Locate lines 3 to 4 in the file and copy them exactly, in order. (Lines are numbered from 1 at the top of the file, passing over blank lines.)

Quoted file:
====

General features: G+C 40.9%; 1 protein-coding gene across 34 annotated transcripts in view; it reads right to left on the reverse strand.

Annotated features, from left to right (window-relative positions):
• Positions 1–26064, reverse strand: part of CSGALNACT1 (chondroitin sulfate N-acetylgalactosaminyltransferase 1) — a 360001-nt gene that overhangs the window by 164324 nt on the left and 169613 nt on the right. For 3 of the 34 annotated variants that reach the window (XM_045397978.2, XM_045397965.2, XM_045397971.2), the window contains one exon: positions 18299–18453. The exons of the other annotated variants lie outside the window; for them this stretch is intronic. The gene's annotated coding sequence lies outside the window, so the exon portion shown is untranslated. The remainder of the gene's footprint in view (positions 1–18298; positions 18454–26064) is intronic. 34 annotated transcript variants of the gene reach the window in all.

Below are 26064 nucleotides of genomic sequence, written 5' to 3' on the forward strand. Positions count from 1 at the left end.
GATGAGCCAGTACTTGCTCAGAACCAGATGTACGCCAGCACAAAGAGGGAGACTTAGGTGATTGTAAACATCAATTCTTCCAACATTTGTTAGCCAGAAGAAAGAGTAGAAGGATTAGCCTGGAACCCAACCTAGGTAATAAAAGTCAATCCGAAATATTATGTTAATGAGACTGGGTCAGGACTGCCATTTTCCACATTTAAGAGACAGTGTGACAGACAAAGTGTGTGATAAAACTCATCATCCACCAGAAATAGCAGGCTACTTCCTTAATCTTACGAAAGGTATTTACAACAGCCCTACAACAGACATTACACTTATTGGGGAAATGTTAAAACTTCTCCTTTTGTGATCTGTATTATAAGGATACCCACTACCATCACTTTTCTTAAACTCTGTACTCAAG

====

• Positions 1–26064, reverse strand: part of CSGALNACT1 (chondroitin sulfate N-acetylgalactosaminyltransferase 1) — a 360001-nt gene that overhangs the window by 164324 nt on the left and 169613 nt on the right. For 3 of the 34 annotated variants that reach the window (XM_045397978.2, XM_045397965.2, XM_045397971.2), the window contains one exon: positions 18299–18453. The exons of the other annotated variants lie outside the window; for them this stretch is intronic. The gene's annotated coding sequence lies outside the window, so the exon portion shown is untranslated. The remainder of the gene's footprint in view (positions 1–18298; positions 18454–26064) is intronic. 34 annotated transcript variants of the gene reach the window in all.

Below are 26064 nucleotides of genomic sequence, written 5' to 3' on the forward strand. Positions count from 1 at the left end.